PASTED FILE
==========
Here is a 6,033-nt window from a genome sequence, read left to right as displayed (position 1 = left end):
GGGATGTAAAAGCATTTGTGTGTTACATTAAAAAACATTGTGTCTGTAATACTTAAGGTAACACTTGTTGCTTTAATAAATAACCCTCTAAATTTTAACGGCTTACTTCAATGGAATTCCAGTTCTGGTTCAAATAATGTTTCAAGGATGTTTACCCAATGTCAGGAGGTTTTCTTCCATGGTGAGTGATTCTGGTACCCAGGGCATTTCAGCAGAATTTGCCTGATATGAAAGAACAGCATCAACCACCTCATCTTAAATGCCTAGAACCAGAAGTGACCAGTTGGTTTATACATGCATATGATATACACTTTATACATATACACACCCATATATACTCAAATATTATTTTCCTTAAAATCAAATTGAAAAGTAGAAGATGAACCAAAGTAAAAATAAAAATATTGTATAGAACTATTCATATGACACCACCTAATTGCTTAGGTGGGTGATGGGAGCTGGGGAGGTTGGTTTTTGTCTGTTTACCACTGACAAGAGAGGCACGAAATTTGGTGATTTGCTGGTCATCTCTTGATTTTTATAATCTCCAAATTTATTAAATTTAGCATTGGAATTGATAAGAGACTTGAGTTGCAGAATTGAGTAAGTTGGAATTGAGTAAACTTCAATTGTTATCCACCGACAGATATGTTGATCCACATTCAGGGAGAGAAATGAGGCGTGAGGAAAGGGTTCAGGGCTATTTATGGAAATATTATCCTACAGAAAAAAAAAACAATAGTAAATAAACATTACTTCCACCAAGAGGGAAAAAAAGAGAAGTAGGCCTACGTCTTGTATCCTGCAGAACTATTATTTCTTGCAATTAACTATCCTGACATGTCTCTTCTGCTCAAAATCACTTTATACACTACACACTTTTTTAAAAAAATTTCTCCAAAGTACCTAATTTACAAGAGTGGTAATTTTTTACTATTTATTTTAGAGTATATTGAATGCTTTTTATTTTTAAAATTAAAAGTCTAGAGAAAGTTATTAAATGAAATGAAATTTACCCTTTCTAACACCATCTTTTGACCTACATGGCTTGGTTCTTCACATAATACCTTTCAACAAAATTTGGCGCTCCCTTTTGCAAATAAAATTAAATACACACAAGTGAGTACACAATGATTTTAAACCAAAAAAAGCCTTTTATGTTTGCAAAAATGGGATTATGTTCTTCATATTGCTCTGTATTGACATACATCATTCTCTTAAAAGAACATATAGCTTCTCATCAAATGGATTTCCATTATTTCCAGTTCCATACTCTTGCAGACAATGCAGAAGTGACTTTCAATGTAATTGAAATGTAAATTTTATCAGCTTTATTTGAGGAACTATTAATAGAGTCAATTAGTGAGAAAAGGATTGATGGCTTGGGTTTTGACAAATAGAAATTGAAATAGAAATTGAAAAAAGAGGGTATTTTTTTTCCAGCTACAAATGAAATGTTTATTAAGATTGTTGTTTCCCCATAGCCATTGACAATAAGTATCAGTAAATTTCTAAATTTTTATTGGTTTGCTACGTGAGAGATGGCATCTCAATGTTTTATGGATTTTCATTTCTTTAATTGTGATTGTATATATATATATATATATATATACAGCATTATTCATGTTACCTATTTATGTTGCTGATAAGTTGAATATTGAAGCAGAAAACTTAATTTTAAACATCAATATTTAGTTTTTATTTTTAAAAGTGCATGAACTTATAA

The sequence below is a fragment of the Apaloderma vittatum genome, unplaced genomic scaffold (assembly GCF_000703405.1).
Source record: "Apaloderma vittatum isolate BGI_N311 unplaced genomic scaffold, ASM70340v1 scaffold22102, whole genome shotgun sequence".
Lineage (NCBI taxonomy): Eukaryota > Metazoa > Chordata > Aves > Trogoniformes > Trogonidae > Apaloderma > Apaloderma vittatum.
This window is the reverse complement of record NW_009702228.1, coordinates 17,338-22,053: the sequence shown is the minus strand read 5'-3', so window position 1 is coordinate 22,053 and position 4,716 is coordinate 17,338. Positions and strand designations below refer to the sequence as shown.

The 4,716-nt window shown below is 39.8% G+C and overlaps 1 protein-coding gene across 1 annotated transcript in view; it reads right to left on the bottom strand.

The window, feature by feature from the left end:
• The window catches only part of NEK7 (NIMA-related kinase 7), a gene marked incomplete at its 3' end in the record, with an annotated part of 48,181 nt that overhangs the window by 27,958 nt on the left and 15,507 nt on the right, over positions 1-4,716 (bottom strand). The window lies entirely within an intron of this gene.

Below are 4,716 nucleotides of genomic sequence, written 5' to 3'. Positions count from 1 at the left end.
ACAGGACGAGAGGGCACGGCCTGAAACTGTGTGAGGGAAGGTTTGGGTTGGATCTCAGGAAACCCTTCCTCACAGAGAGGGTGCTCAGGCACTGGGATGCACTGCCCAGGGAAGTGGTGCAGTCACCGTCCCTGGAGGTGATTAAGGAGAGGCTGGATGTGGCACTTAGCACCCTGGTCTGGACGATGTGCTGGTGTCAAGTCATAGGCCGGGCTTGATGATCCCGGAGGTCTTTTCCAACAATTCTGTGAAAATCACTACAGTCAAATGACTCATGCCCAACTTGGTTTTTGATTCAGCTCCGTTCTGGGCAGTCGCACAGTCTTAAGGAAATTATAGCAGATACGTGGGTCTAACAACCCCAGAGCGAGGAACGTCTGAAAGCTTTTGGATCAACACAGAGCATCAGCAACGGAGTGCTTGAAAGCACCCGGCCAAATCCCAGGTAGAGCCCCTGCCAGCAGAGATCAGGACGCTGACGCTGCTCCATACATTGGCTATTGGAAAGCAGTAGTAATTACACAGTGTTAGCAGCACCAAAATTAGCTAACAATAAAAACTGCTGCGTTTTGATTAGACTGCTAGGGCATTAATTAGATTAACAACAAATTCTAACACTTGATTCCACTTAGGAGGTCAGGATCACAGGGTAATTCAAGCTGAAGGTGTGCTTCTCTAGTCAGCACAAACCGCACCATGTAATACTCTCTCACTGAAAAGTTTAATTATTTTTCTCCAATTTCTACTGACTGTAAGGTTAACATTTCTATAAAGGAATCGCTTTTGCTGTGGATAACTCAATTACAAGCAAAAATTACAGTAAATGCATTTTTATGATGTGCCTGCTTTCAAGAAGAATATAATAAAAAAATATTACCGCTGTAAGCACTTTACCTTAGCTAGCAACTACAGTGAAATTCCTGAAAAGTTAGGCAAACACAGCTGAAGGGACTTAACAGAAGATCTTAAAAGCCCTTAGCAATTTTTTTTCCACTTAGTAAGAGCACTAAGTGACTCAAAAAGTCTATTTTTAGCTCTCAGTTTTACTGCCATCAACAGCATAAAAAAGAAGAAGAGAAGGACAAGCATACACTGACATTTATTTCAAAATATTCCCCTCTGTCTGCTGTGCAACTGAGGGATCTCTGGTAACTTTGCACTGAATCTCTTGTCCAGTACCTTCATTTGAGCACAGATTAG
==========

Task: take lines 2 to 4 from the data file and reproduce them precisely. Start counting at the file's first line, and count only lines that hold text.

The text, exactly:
GGGATGTAAAAGCATTTGTGTGTTACATTAAAAAACATTGTGTCTGTAATACTTAAGGTAACACTTGTTGCTTTAATAAATAACCCTCTAAATTTTAACGGCTTACTTCAATGGAATTCCAGTTCTGGTTCAAATAATGTTTCAAGGATGTTTACCCAATGTCAGGAGGTTTTCTTCCATGGTGAGTGATTCTGGTACCCAGGGCATTTCAGCAGAATTTGCCTGATATGAAAGAACAGCATCAACCACCTCATCTTAAATGCCTAGAACCAGAAGTGACCAGTTGGTTTATACATGCATATGATATACACTTTATACATATACACACCCATATATACTCAAATATTATTTTCCTTAAAATCAAATTGAAAAGTAGAAGATGAACCAAAGTAAAAATAAAAATATTGTATAGAACTATTCATATGACACCACCTAATTGCTTAGGTGGGTGATGGGAGCTGGGGAGGTTGGTTTTTGTCTGTTTACCACTGACAAGAGAGGCACGAAATTTGGTGATTTGCTGGTCATCTCTTGATTTTTATAATCTCCAAATTTATTAAATTTAGCATTGGAATTGATAAGAGACTTGAGTTGCAGAATTGAGTAAGTTGGAATTGAGTAAACTTCAATTGTTATCCACCGACAGATATGTTGATCCACATTCAGGGAGAGAAATGAGGCGTGAGGAAAGGGTTCAGGGCTATTTATGGAAATATTATCCTACAGAAAAAAAAAACAATAGTAAATAAACATTACTTCCACCAAGAGGGAAAAAAAGAGAAGTAGGCCTACGTCTTGTATCCTGCAGAACTATTATTTCTTGCAATTAACTATCCTGACATGTCTCTTCTGCTCAAAATCACTTTATACACTACACACTTTTTTAAAAAAATTTCTCCAAAGTACCTAATTTACAAGAGTGGTAATTTTTTACTATTTATTTTAGAGTATATTGAATGCTTTTTATTTTTAAAATTAAAAGTCTAGAGAAAGTTATTAAATGAAATGAAATTTACCCTTTCTAACACCATCTTTTGACCTACATGGCTTGGTTCTTCACATAATACCTTTCAACAAAATTTGGCGCTCCCTTTTGCAAATAAAATTAAATACACACAAGTGAGTACACAATGATTTTAAACCAAAAAAAGCCTTTTATGTTTGCAAAAATGGGATTATGTTCTTCATATTGCTCTGTATTGACATACATCATTCTCTTAAAAGAACATATAGCTTCTCATCAAATGGATTTCCATTATTTCCAGTTCCATACTCTTGCAGACAATGCAGAAGTGACTTTCAATGTAATTGAAATGTAAATTTTATCAGCTTTATTTGAGGAACTATTAATAGAGTCAATTAGTGAGAAAAGGATTGATGGCTTGGGTTTTGACAAATAGAAATTGAAATAGAAATTGAAAAAAGAGGGTATTTTTTTTCCAGCTACAAATGAAATGTTTATTAAGATTGTTGTTTCCCCATAGCCATTGACAATAAGTATCAGTAAATTTCTAAATTTTTATTGGTTTGCTACGTGAGAGATGGCATCTCAATGTTTTATGGATTTTCATTTCTTTAATTGTGATTGTATATATATATATATATATATATACAGCATTATTCATGTTACCTATTTATGTTGCTGATAAGTTGAATATTGAAGCAGAAAACTTAATTTTAAACATCAATATTTAGTTTTTATTTTTAAAAGTGCATGAACTTATAA

The sequence below is a fragment of the Apaloderma vittatum genome, unplaced genomic scaffold (assembly GCF_000703405.1).
Source record: "Apaloderma vittatum isolate BGI_N311 unplaced genomic scaffold, ASM70340v1 scaffold22102, whole genome shotgun sequence".